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The Status of Contract Farming in Malawi
May 2005
Ian Kumwenda and Mathews Madola


Introduction

Following independence the Malawi government followed interventionist economic policies with government both regulating markets and actively intervening in markets through parastatals. The only legal body through which smallholder farmers sold and bought their farm produce and inputs was through the Agricultural Development and Marketing Cooperation (ADMARC). ADMARC guaranteed a market for the entire smallholder farm produce. Government was also the main provider of agricultural extension services and agricultural credit through the Ministry of Agriculture. Extension was mainly based on the transfer of technology approach, whereby information and training were disseminated through supply driven programme while agricultural credit was subsidized through the Smallholder Agricultural Credit Administration.

Since the early 1980s, Malawi has been pursuing market liberalisation policies. Market liberalisation entailed allowing the private sector to participate in input and out marketing of smallholder produce. However, the participation of the private sector in the input and produce trading through the market liberalization policy implemented has had mixed results. While prices received by farmers have been more competitive than before, the high cost of factor inputs after removal of subsidies has made several crops and livestock enterprises less attractive relative to tobacco. Restructuring of ADMARC, which was followed by closure of markets in remote areas created a vacuum, which private traders could not fill due to problems of liquidity, access and transportation to such places resulting in food security problems and a decline in household income (in real terms) (Nthara, 2004).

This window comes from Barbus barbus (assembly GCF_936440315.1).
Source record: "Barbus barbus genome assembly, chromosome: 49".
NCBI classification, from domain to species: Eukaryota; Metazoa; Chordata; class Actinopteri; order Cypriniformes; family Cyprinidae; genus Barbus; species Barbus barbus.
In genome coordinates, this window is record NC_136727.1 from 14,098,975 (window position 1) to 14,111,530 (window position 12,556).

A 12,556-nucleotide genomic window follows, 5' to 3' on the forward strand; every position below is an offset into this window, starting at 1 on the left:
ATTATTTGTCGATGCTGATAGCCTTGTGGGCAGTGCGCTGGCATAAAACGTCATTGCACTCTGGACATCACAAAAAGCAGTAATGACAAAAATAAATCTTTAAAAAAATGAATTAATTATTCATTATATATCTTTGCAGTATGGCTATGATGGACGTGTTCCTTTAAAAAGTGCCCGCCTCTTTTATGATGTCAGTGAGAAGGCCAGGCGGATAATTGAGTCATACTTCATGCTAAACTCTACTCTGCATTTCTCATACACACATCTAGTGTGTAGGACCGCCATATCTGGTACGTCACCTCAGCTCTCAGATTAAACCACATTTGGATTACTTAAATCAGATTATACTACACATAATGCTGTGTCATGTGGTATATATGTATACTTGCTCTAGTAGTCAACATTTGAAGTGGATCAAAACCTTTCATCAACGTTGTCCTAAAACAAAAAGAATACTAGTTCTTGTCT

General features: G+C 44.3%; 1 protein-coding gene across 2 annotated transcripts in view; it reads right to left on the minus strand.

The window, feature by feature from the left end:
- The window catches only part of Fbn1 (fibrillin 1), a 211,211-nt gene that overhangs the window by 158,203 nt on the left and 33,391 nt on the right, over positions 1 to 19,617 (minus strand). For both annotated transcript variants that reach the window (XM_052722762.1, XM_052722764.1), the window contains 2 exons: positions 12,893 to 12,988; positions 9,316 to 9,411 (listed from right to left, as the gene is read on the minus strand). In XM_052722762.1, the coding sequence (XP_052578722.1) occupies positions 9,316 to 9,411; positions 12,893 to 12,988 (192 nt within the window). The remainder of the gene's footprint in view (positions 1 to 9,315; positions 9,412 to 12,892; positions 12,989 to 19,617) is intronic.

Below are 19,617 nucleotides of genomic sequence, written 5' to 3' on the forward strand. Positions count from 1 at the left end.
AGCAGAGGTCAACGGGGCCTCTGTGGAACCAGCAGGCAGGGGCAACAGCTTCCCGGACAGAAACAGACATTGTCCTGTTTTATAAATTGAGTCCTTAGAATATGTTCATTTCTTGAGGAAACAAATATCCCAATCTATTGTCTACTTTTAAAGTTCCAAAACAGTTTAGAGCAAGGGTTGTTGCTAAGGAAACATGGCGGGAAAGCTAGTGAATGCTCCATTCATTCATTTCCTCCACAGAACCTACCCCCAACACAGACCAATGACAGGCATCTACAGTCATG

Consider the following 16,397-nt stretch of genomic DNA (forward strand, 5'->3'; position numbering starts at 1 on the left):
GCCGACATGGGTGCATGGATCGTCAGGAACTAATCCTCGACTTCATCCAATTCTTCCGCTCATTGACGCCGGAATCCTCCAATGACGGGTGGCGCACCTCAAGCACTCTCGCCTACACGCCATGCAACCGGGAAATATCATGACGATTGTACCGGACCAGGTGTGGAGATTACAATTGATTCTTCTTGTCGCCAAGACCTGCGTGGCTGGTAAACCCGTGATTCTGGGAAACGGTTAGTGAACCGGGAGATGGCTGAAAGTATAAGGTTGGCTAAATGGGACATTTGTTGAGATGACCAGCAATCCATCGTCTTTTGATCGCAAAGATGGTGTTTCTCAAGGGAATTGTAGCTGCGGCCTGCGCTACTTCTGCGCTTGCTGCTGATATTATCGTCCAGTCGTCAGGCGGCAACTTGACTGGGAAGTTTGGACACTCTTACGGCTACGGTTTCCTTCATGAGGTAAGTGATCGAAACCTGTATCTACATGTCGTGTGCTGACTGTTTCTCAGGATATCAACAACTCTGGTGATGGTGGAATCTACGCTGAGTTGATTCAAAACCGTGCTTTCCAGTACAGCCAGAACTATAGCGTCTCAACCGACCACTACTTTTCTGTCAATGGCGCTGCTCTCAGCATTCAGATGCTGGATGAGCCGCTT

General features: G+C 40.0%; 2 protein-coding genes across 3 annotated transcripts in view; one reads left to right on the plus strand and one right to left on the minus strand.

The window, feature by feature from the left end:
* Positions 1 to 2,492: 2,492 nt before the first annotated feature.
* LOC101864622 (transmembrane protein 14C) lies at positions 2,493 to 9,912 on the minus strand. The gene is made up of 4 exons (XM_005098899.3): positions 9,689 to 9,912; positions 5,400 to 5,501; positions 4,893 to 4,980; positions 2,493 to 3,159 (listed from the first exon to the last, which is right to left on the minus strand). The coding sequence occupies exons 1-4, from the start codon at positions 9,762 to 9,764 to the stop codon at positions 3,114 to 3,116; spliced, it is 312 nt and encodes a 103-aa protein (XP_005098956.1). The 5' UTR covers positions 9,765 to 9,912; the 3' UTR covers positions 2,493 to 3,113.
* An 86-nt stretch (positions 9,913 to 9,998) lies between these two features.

These economic reforms also have had a major impact on government extension, agricultural credit which in turn has negatively affected the performance of smallholder agricultural production. The reform process, which required government to undertake cutbacks in expenditure including funding to the Ministry of Agriculture greatly, affected the government provision of extension services. The commercialization of credit has resulted in high interest rates pushing out many smallholder farmers out of the credit market.

Market liberalization raises a number of issues from a poverty alleviation standpoint. It is clear that the changes that have been happened because of the economic reforms have not benefited the majority of the smallholder farmers. There is a risk that smallholder farmers will continue to be marginalized and be left out of lucrative domestic and international markets. Contract farming, which is the focus of this paper, can bring potential benefits to smallholder farmers by providing access to new markets, inputs and extension services. Although it should be considered only as one institutional option among others, contract farming is seen as offering potential in that respect.

Although the need to encourage private sector participation in smallholder agriculture has been recognized very little has been done to promote institutions like contract farming in Malawi. In this study, an attempt is made to understand policy, institutional and regulatory issues that need to be addressed in order to promote contract farming in Malawi. In addition, despite commitments expressed by the private business sector to develop such mechanisms, in reality they seem to be reluctant to do so, particularly regarding the small-scale farming sector: hence, there is a need to investigate what the constraints are and what appropriate policy responses could be.

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